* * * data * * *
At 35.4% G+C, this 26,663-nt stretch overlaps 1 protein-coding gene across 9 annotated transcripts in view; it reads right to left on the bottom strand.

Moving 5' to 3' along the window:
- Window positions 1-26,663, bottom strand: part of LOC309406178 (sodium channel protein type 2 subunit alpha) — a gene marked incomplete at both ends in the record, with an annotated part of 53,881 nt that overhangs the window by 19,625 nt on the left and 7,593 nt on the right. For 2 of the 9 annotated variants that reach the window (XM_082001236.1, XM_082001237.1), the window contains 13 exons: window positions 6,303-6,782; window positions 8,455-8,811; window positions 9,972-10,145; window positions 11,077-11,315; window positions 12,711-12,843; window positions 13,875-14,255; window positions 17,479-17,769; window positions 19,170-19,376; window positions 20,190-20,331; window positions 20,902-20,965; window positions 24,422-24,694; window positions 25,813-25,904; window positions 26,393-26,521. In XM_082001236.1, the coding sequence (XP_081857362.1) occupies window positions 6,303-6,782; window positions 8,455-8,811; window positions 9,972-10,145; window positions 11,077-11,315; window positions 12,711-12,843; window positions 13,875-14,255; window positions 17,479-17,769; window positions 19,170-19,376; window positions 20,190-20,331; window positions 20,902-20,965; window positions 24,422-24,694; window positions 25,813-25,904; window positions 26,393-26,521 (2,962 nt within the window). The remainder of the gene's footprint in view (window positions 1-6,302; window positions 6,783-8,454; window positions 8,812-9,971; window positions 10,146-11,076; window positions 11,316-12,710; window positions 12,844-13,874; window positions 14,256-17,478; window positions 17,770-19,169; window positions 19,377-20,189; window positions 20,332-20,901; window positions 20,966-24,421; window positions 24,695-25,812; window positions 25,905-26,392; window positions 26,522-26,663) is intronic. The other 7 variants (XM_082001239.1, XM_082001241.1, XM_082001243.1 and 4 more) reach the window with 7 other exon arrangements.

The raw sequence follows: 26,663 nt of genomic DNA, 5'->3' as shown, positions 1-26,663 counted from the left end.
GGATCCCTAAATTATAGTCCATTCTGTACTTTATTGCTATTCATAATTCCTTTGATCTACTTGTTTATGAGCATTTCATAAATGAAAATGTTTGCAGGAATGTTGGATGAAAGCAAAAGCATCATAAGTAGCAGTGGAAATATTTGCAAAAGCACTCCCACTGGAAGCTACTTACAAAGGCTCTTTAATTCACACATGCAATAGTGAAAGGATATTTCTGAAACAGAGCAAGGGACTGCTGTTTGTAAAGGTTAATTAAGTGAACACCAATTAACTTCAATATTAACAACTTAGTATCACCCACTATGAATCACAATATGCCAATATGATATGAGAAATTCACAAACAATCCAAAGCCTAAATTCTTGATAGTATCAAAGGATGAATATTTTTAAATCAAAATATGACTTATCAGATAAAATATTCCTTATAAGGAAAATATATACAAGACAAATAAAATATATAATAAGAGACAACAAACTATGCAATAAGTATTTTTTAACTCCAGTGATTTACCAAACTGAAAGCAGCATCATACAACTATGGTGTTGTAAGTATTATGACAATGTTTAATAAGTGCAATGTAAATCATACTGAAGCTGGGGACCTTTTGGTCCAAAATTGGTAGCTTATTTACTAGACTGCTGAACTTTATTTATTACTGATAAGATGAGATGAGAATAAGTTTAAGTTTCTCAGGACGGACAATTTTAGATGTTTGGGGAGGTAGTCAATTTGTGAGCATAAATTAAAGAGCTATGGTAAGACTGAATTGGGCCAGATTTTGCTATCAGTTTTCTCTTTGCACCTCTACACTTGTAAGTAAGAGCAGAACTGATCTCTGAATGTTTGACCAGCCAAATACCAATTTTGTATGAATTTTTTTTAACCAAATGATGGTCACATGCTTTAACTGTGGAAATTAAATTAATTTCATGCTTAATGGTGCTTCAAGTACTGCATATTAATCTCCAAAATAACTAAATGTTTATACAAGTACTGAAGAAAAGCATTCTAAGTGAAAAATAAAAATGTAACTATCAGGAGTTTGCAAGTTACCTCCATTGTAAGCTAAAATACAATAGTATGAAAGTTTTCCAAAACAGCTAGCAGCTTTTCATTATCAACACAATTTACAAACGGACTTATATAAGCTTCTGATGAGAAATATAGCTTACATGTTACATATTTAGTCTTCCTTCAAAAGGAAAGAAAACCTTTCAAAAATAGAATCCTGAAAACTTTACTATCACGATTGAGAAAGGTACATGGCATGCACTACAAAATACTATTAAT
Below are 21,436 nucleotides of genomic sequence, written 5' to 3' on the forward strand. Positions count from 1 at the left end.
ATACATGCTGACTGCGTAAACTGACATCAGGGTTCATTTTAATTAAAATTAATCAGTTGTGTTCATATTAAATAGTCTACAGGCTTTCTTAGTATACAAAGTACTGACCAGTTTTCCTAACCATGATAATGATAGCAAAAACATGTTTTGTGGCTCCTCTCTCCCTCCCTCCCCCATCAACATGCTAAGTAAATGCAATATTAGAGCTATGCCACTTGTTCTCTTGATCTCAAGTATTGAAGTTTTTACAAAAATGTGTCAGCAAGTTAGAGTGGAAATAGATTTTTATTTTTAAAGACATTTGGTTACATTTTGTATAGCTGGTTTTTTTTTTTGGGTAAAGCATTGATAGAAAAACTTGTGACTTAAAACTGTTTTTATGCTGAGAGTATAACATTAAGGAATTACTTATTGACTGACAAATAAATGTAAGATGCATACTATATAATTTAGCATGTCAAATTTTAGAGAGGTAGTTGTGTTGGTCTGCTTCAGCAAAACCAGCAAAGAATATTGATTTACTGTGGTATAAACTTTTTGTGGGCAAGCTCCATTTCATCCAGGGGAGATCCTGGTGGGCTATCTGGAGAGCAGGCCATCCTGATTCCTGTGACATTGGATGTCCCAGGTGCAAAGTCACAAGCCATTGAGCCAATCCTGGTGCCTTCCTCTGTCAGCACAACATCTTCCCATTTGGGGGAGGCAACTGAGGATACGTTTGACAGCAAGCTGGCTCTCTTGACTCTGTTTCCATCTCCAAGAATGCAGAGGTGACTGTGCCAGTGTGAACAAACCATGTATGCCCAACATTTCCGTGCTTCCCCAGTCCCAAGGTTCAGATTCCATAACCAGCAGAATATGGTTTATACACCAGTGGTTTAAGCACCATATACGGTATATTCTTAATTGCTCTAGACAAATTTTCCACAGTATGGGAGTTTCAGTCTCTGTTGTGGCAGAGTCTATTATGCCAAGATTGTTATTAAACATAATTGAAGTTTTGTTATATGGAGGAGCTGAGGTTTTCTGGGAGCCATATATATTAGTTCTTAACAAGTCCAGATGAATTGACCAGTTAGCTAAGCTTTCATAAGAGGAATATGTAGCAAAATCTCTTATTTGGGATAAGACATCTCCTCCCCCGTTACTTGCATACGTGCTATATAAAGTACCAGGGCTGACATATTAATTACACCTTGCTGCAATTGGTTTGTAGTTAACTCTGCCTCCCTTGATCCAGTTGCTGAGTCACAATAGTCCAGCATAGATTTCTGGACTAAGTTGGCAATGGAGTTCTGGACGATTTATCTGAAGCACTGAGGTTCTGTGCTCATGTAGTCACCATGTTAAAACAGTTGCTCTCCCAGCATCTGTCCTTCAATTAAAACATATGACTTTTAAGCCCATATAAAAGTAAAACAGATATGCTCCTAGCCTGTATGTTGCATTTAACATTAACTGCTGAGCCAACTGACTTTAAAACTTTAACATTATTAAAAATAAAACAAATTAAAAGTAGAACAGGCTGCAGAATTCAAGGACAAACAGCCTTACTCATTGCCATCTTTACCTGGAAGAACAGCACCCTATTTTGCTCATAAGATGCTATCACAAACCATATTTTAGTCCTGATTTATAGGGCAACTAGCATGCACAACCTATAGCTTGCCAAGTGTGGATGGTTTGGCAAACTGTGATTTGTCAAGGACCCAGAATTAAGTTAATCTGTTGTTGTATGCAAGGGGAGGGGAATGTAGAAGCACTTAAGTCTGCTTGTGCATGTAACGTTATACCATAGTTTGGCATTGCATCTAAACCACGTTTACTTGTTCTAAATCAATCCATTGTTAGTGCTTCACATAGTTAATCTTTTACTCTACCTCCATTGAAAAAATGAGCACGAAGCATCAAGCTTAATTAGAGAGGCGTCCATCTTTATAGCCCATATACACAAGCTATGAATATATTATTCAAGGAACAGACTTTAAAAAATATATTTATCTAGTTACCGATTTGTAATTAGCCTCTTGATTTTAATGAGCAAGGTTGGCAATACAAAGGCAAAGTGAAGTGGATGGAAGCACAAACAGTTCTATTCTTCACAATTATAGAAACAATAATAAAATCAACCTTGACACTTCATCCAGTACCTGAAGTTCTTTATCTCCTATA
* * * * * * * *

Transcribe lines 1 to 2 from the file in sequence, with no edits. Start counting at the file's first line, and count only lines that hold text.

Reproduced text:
At 35.4% G+C, this 26,663-nt stretch overlaps 1 protein-coding gene across 9 annotated transcripts in view; it reads right to left on the bottom strand.

Moving 5' to 3' along the window: